An excerpt from the book Peerless Minds, Edited by Pritish Nandy and Tapan Chaki. 

Interviewed by KHALID MOHAMED

‘I would like to continue singing till my voice gives up on me. Singing is all that I know, all that I care for.’- Lata Mangeshkar.

Inevitably, the musicians and back-up singers were in awe of Lata Mangeshkar. A day before flying to Canada for a round of concerts, the troupe was chilling at the Hilton bar. She strode in to check out what the musicians were up to. Were they being looked after? Freeze frame. All covered up their drinks with napkins (including me), we couldn’t possibly guzzle spirits within her eye range. Noticing our scared-to-death expressions, she smiled, said, ‘Cheers!’, laughed lightly and exited the bar as suddenly as she had entered it.

That’s the Lata Mangeshkar I know. Perceptive and of genius talent. So how come nobody has ever called her a diva? The excerpts from my two-session interview, I hope, will give you a clue on why she’d rather be a people’s chanteuse than an inaccessible goddess.

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Khalid Mohamed: Do you ever reflect on your achievements over seven decades? Are there gnawing thoughts—khwaishen aur bhi baaki hain—or is there a sense of contentment and satisfaction?

I abstain from replaying my songs because that would be far too self-indulgent. It would be like saying, ‘Dekhiye logon, I am now thriving in the past, on the Sunset Boulevard of my mind.’

Lata Mangeshkar: I do not consider myself as a reflective, brooding person. I would just end up tying myself in knots. Time has gone by in a blur, the beginnings seem just like yesterday. Today there’s that instinct to do more. No singer can stop because of one’s age or the startling shifts in taste and trends in music. Since you’ve asked me the question about whether I do reflect, I would say there’s an overriding feeling of immense gratitude.

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Gratitude above all to Bhagwan, to my father, to my gurus and to the nation who showed me the way to pursue whatever I have done with diligence and shraddha [faith]. Many artistes forget their debts to those who showed them the path; success alas breeds forgetfulness. Gratitude keeps an artiste grounded, enticing him or her to hang on to hope. There is no point in wallowing in the past. Only a narcissist would wallow in the past, ignoring the todays and tomorrows. I would like to continue singing till my voice gives up on me. Singing is all that I know, all that I care for.

KM: Then why don’t we hear more of you either in films or in niche recordings—be it the genres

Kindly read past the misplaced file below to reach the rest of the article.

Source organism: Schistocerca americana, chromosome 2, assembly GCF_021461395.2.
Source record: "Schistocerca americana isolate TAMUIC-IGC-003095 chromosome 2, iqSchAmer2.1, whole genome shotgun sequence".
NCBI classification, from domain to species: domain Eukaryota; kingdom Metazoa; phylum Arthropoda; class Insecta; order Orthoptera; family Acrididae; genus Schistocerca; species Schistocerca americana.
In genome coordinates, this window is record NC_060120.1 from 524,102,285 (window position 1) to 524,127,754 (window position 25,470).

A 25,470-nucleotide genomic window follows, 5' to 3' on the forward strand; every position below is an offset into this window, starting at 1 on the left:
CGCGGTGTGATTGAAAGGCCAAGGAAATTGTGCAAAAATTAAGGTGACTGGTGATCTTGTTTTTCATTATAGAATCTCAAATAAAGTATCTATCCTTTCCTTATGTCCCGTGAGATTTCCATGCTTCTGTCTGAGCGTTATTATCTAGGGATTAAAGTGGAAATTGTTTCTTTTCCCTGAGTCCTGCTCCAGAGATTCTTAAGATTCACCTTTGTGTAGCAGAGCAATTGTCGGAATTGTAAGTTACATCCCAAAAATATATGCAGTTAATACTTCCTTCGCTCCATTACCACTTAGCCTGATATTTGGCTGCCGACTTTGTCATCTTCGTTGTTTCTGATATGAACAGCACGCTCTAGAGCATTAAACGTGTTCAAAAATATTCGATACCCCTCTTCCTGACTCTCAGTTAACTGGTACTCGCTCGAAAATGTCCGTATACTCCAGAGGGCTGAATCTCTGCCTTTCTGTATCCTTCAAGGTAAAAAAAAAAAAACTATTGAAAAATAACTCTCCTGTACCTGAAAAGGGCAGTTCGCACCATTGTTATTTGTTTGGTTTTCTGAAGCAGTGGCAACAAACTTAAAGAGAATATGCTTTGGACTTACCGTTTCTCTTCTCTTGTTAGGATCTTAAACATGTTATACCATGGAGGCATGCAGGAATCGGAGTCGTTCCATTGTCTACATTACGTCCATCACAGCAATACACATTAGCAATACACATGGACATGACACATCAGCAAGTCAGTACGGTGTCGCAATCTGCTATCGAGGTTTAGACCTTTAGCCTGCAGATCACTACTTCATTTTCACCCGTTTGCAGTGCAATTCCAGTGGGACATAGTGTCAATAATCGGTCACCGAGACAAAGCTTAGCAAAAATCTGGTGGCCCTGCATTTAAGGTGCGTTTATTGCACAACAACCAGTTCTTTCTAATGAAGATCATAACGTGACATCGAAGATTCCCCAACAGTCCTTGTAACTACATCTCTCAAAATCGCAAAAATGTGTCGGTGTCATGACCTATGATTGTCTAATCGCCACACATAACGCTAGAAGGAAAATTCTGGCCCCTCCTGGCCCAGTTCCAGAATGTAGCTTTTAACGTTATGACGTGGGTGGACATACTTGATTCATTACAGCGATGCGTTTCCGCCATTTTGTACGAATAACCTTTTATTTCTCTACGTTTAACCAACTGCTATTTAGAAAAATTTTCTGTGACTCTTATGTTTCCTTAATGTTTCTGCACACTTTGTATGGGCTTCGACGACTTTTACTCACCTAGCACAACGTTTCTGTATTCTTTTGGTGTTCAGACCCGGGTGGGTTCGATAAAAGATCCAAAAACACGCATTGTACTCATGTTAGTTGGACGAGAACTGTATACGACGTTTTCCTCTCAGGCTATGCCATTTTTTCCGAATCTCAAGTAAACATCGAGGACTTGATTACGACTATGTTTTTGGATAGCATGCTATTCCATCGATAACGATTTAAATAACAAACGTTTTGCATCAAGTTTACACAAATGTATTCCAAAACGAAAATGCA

of the classical, devotional music or ghazal?

LM: Is that a question to ask? Sangeet filmon mein raha hi nahin [Music has vanished from the movies]. As for classical music, it continues to be the way it was.

My generation’s kind of film music has come to a full stop. Filmmakers and composers actually tell me, ‘The market has changed. The youth wants an entirely different sort of music and entertainment.’ With the advance of technology, synthesizers and digital effects have replaced expert instrumentalists and orchestral back-up support. The vocals are often so hurricane-paced that the lyrics can be barely deciphered. The human factor is secondary. Machine-made sounds and voice-tweaking have become paramount.

Gratitude above all to Bhagwan, to my father, to my gurus and to the nation who showed me the way to pursue whatever I have done with diligence and shraddha [faith].

Instead of straining my ears to figure out what the new millennium music is all about, I have stopped listening even to the chartbusters. I don’t mean to sound supercilious at all. I have also stopped listening to my own songs and the vintage film hits of my colleagues. I believe there is an ever-growing listenership for the melodies of yore, the ‘bhule-bisre’ geet [forgotten songs], which is not surprising. Clearly, the yesteryear songs were special, and superior if I may say so. I abstain from replaying my songs because that would be far too self-indulgent. It would be like saying, ‘Dekhiye logon, I am now thriving in the past, on the Sunset Boulevard of my mind.’

KM: You don’t listen to music at all?

LM: No, no, to come to that stage I would have to cut off my ears. Whenever the mood grabs me, I listen to the ghazals of Mehdi Hassan and Ghulam Ali, and the classical vocals of Bade Ghulam Ali Khan and Ustad Amir Khan.

I couldn’t sing in the pure classical form since I was steeped in film music. Ideally, I should have been able to sing in the popular and classical idioms simultaneously.

Image Credit: HarperCollins India/Pritish Nandy

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Excerpted with permission from the book Peerless Minds by Pritish Nandy and TapanChaki, HarperCollins India.

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